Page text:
Hi Jake, That’s a great way of framing the shared ownership for success (and problems) – “the forgiveness factor.” Also love the topic of your webinar – being who you need to be for the system to move forward. I’d be happy to share the link if it’s open to the public.
Here’s the link. Open to one and all. The registration page still says 8/18 but don’t be fooled.
It’s tomorrow, Wednesday 8/17 4-5 pm ET. Here is the link for registration
I am really inspired by your blog. One of my passions is the study and use of collaborative leadership. The behaviors you have outlined are truly critical to the success bringing together a team to work as one unit. Listening, taking accountability and engaging the team to be free of judgement are pathways to successful collaboration. Thank you for sharing your blog and your tips. I admire your wisdom.
Thanks for your kind words Jen and also for sharing your thoughts on collaborative leadership. We share the same passion. I believe collaborative leadership not only makes good business sense, it is a moral imperative.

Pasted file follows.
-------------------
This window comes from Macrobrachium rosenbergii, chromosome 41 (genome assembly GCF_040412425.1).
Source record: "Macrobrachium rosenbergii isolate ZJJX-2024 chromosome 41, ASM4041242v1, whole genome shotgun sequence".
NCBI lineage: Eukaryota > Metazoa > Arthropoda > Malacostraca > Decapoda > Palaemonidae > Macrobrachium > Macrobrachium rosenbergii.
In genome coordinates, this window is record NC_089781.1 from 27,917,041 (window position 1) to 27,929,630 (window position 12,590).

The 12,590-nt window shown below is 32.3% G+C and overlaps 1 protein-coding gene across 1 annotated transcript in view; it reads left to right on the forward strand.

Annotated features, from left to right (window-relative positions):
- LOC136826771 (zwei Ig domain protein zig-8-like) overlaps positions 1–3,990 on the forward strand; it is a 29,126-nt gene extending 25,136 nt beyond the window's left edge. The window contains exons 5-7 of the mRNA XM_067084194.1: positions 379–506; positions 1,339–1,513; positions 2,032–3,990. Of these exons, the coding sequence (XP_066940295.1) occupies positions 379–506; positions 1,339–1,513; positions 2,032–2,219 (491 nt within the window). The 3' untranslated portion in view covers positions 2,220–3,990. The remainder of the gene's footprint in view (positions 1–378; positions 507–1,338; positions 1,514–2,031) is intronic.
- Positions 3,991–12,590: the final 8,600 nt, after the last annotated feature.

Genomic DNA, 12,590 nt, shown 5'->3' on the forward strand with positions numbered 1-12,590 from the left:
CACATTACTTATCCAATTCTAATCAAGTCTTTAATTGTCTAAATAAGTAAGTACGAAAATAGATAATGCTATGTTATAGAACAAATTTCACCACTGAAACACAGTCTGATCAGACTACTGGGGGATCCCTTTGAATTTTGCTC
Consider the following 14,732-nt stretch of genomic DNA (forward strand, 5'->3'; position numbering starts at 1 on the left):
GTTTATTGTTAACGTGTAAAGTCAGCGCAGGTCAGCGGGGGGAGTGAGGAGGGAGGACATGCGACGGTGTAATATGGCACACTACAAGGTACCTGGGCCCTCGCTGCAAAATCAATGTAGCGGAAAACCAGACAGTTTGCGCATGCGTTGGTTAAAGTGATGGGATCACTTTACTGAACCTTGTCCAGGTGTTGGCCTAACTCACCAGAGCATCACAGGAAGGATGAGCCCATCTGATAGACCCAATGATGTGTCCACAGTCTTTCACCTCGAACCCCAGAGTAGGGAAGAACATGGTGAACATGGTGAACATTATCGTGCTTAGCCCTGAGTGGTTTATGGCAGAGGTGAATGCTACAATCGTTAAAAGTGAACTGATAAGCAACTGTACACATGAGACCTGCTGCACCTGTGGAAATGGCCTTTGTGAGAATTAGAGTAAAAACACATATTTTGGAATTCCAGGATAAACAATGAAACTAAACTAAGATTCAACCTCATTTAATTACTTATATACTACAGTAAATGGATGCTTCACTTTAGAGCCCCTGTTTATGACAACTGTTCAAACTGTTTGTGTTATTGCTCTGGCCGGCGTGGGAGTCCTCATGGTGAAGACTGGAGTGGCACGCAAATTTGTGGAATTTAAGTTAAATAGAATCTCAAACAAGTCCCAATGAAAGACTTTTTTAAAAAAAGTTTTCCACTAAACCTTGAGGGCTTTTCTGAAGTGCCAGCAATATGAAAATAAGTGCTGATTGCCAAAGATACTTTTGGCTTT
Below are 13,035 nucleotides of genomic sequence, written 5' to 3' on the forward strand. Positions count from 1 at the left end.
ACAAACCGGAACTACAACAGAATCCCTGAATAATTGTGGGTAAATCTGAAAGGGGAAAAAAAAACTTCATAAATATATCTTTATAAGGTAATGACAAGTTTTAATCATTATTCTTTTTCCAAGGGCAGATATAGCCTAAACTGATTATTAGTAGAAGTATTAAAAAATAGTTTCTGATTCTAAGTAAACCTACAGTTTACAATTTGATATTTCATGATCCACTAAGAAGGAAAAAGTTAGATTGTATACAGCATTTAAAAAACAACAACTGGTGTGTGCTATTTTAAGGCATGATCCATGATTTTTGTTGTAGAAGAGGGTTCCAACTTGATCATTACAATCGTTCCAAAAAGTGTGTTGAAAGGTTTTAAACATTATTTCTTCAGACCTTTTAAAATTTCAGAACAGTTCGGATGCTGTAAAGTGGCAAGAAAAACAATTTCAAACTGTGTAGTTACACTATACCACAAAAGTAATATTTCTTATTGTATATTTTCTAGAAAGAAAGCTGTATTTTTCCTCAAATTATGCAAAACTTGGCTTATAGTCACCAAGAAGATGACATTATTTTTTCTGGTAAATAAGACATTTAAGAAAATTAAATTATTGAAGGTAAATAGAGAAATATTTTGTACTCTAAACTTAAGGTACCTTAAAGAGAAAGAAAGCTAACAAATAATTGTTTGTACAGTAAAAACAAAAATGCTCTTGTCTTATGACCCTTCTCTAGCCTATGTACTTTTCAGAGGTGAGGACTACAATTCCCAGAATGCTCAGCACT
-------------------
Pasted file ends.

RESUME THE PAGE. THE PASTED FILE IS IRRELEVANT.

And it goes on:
Again, great info here. I love coming here to learn, and I appreciate you taking the time to write. I recently conducted a teamwork survey at all levels and in multiple work places. It was intriguing to find that about 79% of us work in a team setting on a daily basis. That makes this post very relevant to all of us leaders. Another interesting piece of this teamwork survey that may apply to your post here was even though 94% reported they knew what was required for teamwork to be effective, only 67% agreed that teams within their organization actually are effective. Further, 45% would not agree that all team members where involved in decisions.